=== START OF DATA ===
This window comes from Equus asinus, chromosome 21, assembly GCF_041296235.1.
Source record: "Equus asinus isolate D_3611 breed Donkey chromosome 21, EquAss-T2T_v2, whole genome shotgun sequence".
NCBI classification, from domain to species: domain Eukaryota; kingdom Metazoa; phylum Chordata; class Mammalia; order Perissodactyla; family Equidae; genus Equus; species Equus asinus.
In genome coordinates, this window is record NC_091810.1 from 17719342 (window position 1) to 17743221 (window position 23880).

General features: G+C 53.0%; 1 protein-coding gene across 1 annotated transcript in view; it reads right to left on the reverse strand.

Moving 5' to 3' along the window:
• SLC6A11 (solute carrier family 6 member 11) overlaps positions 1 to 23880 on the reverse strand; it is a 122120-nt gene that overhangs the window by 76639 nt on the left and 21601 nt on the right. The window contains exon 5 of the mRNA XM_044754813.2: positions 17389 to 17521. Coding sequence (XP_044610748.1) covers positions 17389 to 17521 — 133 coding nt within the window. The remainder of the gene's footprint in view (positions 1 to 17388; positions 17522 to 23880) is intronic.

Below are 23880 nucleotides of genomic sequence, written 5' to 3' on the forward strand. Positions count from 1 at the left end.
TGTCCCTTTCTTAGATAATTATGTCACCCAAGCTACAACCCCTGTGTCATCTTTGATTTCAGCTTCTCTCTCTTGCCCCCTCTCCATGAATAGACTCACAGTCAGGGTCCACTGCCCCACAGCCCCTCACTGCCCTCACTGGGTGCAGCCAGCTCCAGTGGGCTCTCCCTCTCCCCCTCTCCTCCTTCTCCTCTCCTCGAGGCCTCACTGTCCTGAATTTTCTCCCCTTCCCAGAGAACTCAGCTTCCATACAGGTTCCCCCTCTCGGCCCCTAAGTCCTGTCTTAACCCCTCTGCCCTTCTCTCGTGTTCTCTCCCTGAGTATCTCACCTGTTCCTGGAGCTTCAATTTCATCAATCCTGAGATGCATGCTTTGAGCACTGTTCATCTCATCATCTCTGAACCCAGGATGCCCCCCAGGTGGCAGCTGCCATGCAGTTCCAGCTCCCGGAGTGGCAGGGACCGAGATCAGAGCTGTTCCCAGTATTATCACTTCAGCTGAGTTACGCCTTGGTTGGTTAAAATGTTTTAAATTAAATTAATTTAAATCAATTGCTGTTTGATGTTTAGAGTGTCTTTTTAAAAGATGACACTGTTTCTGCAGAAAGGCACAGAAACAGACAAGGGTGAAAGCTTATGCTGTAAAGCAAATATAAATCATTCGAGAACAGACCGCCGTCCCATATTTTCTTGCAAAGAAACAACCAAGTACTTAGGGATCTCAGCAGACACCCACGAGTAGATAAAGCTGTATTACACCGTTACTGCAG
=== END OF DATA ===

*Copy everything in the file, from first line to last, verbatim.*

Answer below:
This window comes from Equus asinus, chromosome 21, assembly GCF_041296235.1.
Source record: "Equus asinus isolate D_3611 breed Donkey chromosome 21, EquAss-T2T_v2, whole genome shotgun sequence".
NCBI classification, from domain to species: domain Eukaryota; kingdom Metazoa; phylum Chordata; class Mammalia; order Perissodactyla; family Equidae; genus Equus; species Equus asinus.
In genome coordinates, this window is record NC_091810.1 from 17719342 (window position 1) to 17743221 (window position 23880).

General features: G+C 53.0%; 1 protein-coding gene across 1 annotated transcript in view; it reads right to left on the reverse strand.

Moving 5' to 3' along the window:
• SLC6A11 (solute carrier family 6 member 11) overlaps positions 1 to 23880 on the reverse strand; it is a 122120-nt gene that overhangs the window by 76639 nt on the left and 21601 nt on the right. The window contains exon 5 of the mRNA XM_044754813.2: positions 17389 to 17521. Coding sequence (XP_044610748.1) covers positions 17389 to 17521 — 133 coding nt within the window. The remainder of the gene's footprint in view (positions 1 to 17388; positions 17522 to 23880) is intronic.

Below are 23880 nucleotides of genomic sequence, written 5' to 3' on the forward strand. Positions count from 1 at the left end.
TGTCCCTTTCTTAGATAATTATGTCACCCAAGCTACAACCCCTGTGTCATCTTTGATTTCAGCTTCTCTCTCTTGCCCCCTCTCCATGAATAGACTCACAGTCAGGGTCCACTGCCCCACAGCCCCTCACTGCCCTCACTGGGTGCAGCCAGCTCCAGTGGGCTCTCCCTCTCCCCCTCTCCTCCTTCTCCTCTCCTCGAGGCCTCACTGTCCTGAATTTTCTCCCCTTCCCAGAGAACTCAGCTTCCATACAGGTTCCCCCTCTCGGCCCCTAAGTCCTGTCTTAACCCCTCTGCCCTTCTCTCGTGTTCTCTCCCTGAGTATCTCACCTGTTCCTGGAGCTTCAATTTCATCAATCCTGAGATGCATGCTTTGAGCACTGTTCATCTCATCATCTCTGAACCCAGGATGCCCCCCAGGTGGCAGCTGCCATGCAGTTCCAGCTCCCGGAGTGGCAGGGACCGAGATCAGAGCTGTTCCCAGTATTATCACTTCAGCTGAGTTACGCCTTGGTTGGTTAAAATGTTTTAAATTAAATTAATTTAAATCAATTGCTGTTTGATGTTTAGAGTGTCTTTTTAAAAGATGACACTGTTTCTGCAGAAAGGCACAGAAACAGACAAGGGTGAAAGCTTATGCTGTAAAGCAAATATAAATCATTCGAGAACAGACCGCCGTCCCATATTTTCTTGCAAAGAAACAACCAAGTACTTAGGGATCTCAGCAGACACCCACGAGTAGATAAAGCTGTATTACACCGTTACTGCAG